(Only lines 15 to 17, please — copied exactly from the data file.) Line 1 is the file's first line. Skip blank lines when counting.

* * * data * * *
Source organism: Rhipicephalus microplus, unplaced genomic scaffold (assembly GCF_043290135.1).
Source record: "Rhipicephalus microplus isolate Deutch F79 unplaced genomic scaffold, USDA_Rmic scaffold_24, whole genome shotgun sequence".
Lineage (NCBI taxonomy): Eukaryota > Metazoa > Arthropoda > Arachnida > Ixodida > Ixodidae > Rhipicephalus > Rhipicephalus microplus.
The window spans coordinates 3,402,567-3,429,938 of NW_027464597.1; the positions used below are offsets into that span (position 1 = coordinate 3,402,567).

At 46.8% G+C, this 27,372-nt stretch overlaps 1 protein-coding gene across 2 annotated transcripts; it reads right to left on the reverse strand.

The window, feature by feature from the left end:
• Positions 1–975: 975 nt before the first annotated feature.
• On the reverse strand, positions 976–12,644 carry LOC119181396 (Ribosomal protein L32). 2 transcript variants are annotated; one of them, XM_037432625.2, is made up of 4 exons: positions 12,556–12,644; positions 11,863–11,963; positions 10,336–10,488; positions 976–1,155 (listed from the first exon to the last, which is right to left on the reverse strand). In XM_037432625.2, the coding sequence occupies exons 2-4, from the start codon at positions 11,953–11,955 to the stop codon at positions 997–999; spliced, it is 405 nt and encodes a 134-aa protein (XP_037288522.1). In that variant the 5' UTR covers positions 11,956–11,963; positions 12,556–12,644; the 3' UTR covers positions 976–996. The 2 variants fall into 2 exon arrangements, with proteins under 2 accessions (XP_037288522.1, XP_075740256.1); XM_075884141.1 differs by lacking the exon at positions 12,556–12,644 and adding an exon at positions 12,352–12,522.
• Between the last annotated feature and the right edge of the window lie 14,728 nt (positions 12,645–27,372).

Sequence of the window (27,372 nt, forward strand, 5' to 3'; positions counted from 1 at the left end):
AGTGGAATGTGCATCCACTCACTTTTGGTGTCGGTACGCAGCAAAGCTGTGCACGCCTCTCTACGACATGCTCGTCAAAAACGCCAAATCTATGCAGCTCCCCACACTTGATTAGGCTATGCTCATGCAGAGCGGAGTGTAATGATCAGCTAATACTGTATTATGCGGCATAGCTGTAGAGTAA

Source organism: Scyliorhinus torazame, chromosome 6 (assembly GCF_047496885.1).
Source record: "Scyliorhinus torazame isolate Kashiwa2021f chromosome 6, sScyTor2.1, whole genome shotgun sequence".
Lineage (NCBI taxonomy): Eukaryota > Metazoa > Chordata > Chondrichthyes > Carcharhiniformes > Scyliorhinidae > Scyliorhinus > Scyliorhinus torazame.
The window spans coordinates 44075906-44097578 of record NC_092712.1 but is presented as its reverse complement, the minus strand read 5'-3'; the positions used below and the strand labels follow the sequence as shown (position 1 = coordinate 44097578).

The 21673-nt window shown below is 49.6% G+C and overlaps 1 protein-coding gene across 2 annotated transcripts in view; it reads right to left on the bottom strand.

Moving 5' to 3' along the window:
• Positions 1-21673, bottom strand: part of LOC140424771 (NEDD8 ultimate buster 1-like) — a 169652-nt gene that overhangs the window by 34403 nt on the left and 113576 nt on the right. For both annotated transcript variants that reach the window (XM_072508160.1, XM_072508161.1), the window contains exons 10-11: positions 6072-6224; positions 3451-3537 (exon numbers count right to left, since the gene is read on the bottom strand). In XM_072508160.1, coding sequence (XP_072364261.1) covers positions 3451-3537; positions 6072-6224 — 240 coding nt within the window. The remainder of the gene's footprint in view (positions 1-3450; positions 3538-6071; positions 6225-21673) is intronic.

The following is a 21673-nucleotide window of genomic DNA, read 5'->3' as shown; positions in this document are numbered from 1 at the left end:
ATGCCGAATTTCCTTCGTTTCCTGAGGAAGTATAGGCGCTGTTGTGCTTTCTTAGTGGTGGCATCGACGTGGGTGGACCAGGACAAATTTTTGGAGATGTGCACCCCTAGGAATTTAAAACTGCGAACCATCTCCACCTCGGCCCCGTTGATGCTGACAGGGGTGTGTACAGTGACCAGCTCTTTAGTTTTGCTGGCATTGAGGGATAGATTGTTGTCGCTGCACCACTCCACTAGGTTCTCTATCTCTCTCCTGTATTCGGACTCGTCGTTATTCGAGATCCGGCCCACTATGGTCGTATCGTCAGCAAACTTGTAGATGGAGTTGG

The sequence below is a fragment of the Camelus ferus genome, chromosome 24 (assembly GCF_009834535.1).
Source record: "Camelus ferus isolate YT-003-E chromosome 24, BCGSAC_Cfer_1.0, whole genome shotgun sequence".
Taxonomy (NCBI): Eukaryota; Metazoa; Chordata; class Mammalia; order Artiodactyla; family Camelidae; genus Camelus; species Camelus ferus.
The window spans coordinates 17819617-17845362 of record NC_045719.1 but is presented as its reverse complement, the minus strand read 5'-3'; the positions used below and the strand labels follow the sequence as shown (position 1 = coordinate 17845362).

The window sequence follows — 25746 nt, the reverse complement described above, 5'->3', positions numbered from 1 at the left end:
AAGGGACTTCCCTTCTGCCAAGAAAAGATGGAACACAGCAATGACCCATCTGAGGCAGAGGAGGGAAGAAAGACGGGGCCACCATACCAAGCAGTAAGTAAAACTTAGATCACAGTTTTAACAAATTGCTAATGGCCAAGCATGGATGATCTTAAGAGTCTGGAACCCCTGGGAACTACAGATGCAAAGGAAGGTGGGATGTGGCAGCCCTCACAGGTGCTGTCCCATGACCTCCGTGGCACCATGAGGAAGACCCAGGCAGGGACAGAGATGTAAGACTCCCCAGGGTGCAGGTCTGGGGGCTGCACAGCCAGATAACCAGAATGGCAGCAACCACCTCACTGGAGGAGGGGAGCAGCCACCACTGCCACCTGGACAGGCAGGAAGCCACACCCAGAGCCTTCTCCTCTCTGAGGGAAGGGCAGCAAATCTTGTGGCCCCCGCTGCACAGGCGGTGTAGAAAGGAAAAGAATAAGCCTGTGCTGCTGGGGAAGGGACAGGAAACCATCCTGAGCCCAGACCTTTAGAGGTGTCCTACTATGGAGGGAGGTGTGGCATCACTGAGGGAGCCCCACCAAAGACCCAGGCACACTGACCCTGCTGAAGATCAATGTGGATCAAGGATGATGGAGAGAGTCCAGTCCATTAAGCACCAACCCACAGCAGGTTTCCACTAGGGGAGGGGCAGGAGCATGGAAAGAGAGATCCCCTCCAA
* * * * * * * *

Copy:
The window spans coordinates 44075906-44097578 of record NC_092712.1 but is presented as its reverse complement, the minus strand read 5'-3'; the positions used below and the strand labels follow the sequence as shown (position 1 = coordinate 44097578).

The 21673-nt window shown below is 49.6% G+C and overlaps 1 protein-coding gene across 2 annotated transcripts in view; it reads right to left on the bottom strand.

Moving 5' to 3' along the window: